Introduction & Specifications
The eVGA X58 Classified motherboard has been ruling the overclocking scene for quite a while. Its superior design was ahead of any of its rivals. Warranting rock solid high base clock action and a supreme power design, making it a lethal weapon for any I7 CPU out there. Even pushing the new generation Gulftown CPUs to sky high clocks is a no brainer.
The other competitors: Asus, Gigabyte and MSI were really limping behind. Especially the power circuitry needed a redesign to do some serious Gulftown overclocking. The first generation X58 boards needed a serious overhaul to get back in front. Without further ado let's introduce the stars of today : The Asus Rampage III Extreme, Gigabyte's UD9 and the MSI's XPower board.
So what's new with these, let's call them 2nd generation enthusiast boards ? All companies learned some lessons, mostly by using their boards in several OC events. A better power circuitry was an absolute must for Intel's Hexacore monster. But also the other components needed a more stable voltage line that needed to be able to handle a lot more amps than before. Multi GPU setups are more and more common. Plus the newer cards being more and more power hungry. Running Multi GPU setups, when benching, usually requires multi PSU setups too. The 220-222 Bclock wall needed some tinkering too , this to keep ahead or on track with the eVGA boards. Last but not least the addition of S-ATA3.0 and USB3.0 gives the boards a nice headroom in the HD and USB department. Let's get the focus back on our three boards now...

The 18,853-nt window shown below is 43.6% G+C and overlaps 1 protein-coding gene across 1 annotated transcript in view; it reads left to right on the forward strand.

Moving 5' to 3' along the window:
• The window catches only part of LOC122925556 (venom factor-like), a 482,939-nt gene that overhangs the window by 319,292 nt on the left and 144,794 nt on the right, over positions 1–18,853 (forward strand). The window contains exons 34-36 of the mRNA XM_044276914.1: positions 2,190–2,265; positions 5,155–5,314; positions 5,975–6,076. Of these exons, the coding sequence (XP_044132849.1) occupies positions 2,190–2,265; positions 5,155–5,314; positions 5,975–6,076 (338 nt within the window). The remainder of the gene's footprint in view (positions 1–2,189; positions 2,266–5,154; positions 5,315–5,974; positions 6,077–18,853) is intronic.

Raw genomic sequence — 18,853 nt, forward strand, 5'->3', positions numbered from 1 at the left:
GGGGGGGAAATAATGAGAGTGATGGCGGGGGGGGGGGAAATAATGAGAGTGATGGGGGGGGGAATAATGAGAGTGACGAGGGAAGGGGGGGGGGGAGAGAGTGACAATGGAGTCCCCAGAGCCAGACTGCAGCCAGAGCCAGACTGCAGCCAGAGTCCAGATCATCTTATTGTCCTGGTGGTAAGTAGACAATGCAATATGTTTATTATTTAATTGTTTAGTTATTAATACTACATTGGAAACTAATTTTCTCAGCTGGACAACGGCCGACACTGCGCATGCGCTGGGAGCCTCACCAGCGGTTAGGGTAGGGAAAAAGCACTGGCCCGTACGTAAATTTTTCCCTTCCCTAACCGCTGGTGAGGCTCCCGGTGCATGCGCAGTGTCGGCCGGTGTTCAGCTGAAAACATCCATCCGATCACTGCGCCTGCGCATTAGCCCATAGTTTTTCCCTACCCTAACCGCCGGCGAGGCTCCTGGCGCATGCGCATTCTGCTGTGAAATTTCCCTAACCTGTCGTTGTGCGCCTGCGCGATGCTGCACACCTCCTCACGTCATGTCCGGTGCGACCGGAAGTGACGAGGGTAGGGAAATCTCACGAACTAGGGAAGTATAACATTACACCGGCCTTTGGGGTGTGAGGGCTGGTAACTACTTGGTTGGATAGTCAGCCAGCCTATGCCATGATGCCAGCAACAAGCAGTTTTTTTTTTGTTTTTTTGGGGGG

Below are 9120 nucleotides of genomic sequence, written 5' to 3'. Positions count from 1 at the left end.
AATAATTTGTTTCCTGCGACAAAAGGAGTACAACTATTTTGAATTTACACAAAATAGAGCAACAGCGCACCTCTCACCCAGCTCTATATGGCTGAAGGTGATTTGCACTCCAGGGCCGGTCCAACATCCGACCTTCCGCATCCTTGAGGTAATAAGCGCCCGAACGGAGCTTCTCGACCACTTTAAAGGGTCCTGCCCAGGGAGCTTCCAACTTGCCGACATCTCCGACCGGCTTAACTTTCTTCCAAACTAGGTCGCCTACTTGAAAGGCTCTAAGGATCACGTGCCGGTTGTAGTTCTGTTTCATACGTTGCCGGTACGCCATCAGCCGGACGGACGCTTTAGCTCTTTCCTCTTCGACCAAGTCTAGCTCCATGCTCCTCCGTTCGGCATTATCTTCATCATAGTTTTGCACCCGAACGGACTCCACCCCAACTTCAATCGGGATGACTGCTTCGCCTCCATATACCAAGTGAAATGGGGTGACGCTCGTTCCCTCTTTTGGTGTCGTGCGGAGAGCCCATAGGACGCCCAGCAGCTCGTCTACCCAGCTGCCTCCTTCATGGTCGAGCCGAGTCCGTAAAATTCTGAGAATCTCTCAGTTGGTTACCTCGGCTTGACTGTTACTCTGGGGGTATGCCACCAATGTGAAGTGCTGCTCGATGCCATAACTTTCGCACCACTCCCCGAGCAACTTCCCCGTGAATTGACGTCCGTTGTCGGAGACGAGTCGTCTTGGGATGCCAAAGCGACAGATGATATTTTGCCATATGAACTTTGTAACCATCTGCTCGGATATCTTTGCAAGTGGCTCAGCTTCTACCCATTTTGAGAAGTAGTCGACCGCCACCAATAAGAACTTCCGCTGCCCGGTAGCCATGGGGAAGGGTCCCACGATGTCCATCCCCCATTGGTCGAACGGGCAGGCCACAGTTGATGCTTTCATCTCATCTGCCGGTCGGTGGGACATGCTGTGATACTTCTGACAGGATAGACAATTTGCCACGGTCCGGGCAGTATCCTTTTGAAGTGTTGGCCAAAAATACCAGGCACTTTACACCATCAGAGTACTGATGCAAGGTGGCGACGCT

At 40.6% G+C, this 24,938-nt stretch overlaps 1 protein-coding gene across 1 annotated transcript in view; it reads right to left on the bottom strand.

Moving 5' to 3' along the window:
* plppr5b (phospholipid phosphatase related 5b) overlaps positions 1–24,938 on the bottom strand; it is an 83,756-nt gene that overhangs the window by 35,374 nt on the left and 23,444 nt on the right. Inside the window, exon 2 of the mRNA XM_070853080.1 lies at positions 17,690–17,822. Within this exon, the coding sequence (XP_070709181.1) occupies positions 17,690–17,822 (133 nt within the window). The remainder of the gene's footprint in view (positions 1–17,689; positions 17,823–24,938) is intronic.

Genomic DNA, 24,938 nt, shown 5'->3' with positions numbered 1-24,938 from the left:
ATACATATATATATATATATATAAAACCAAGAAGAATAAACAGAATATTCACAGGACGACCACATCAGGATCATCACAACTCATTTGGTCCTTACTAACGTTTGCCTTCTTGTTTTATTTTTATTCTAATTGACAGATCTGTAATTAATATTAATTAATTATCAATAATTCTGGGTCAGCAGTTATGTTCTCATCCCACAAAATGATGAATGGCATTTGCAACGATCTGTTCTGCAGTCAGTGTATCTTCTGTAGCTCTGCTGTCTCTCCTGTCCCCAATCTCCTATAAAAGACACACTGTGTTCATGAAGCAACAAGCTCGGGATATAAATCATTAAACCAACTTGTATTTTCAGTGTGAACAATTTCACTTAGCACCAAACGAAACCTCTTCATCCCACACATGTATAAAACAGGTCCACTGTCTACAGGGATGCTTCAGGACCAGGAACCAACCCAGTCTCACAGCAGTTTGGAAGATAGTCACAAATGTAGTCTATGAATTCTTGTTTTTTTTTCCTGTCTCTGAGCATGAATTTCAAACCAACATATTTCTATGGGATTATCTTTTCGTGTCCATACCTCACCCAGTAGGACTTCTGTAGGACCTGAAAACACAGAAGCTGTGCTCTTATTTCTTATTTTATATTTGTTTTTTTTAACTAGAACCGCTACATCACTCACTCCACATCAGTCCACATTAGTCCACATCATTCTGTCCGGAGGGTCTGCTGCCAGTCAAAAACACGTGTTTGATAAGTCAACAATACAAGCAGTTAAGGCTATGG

Do these beauties have got what it takes to dethrone the Classified 4 Way SLI ? Beats me, as we couldn’t get our hands on a sample from eVGA. So let's put the available boards head to head and see who qualifies to be crowned as the ultimate 2nd generation X58 board.
Before we delve in, here's quick overview on the boards specifications. As you will notice Gigabyte still opts to add a floppy connector. Asus cut back on the LAN ports and only included one. Only MSI relies on its stock heatsink design. No extra heatpipe or active fan solution in their box. PCI wise only the Rampage III Extreme still got one slot installed for a legacy device. Both Asus and Gigabyte relying on software overclocking, while the MSI included their brilliant OC Dashboard panel.
Also note that the MSI is the only board that will truly fit in most housings. The Rampage board is again E-ATX, so it's a bit wider than a normal ATX board (2.5cm) Real problem is the Gigabyte UD9 which really needs a big tower case. So please keep that in consideration when opting to get one. Or run it outside a case if you're into benching only ;)